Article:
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March 28, 2005

Network Camera Advice

I am looking for a new camera for the veiled chameleon webcam page. My intention is to place a webcam inside the chameleon's enclosure and then give it access to the Internet. The attributes for the camera which I seek, roughly in order of importance, are as follows:

1) Pan, tilt, and zoom. I don't want the camera to just be sitting there staring in one spot hoping that the chameleon will be in sight.

2) Optical zoom. A real zoom is important, not merely blowing up of a static photo which becomes more and more pixelated as the zoom increases.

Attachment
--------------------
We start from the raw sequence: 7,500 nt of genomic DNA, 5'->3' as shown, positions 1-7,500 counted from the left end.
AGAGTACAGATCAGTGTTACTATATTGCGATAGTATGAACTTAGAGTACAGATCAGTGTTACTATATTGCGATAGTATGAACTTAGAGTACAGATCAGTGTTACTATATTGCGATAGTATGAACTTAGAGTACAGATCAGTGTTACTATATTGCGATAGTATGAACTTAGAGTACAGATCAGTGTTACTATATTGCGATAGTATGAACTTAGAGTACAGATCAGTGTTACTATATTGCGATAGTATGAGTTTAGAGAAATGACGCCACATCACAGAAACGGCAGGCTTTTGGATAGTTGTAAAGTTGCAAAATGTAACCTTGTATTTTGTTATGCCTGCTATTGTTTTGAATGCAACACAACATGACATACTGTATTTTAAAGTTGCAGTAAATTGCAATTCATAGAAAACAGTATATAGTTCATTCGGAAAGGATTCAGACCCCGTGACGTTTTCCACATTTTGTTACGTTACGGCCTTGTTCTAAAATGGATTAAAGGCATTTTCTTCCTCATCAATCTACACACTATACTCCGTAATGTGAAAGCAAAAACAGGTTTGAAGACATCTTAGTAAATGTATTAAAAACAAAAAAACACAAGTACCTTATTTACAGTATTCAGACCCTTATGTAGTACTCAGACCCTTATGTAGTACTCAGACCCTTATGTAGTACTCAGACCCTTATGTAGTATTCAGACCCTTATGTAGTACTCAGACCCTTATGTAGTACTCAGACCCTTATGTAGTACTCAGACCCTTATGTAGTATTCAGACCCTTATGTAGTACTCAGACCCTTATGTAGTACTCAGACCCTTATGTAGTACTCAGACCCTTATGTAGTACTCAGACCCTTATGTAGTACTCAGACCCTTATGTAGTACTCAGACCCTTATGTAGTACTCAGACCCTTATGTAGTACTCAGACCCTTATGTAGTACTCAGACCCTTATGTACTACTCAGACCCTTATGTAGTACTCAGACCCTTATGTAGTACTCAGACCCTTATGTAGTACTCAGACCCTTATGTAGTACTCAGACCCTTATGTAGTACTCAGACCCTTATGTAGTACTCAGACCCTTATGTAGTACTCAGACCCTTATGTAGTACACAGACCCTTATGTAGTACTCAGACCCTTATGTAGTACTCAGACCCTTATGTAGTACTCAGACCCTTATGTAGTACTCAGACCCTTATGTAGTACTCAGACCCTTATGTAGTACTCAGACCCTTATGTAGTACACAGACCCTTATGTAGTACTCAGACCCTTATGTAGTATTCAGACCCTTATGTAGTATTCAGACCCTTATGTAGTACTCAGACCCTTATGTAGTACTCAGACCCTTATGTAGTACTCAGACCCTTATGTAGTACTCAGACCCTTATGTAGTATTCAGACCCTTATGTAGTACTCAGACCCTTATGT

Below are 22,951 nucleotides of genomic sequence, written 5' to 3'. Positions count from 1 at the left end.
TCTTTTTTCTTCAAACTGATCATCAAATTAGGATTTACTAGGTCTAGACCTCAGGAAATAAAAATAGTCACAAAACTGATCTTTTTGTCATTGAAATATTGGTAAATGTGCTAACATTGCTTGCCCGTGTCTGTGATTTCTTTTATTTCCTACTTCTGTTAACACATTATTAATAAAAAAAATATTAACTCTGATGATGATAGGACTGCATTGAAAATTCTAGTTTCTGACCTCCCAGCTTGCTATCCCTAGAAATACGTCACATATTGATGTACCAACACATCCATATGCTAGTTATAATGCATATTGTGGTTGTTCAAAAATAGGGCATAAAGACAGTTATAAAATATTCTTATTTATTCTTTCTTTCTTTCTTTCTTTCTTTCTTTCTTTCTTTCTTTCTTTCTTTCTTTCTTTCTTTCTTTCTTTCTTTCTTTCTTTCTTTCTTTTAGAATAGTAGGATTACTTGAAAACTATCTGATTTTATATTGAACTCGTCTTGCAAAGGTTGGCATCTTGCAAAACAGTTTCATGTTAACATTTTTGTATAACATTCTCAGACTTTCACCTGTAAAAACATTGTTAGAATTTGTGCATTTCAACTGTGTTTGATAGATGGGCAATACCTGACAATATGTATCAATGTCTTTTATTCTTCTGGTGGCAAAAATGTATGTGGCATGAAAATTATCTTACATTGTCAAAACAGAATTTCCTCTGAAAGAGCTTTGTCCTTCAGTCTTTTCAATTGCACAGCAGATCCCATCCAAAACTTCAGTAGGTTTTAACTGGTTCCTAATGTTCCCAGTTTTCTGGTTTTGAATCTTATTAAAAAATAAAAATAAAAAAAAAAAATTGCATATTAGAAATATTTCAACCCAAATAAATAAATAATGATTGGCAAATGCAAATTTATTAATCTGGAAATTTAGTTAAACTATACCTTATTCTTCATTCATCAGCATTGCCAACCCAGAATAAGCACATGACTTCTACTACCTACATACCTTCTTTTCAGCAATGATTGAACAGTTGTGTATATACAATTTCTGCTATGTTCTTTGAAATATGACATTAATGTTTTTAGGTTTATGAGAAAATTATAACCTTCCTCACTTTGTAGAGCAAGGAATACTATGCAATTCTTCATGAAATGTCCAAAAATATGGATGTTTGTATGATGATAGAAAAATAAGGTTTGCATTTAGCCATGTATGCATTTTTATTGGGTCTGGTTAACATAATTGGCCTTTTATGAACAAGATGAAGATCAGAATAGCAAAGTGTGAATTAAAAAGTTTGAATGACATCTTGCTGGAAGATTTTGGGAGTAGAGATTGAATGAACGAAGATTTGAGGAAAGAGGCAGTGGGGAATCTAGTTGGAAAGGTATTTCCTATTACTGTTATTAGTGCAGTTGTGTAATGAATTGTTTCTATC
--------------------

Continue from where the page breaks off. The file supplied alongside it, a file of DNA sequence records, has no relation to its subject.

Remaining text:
3) Auto focus (with a variable focus lens). Focusing and re-focusing a camera can be one of the most frustrating aspects of using a camera, and auto-focus tends to work remarkably well.

4) Motion detection/tracking. If the lizard moves, I want the camera to follow it. When people log onto the webcam page to see the lizard, I'm pretty much hoping that the lizard will be in the picture for them to see.

5) Internet controllable. Motion detection isn't perfect, and sometimes people want to see things up a bit closer than what the camera may be set at when they find it. Ideally, any user would be able to take control of the camera from the webcam page (which means that the motion detection should be temporarily interrupted) and do with it as they choose (except change settings, of course). When they're finished, the camera should return to a pre-set position, zoom, and focus, and the motion detection should resume.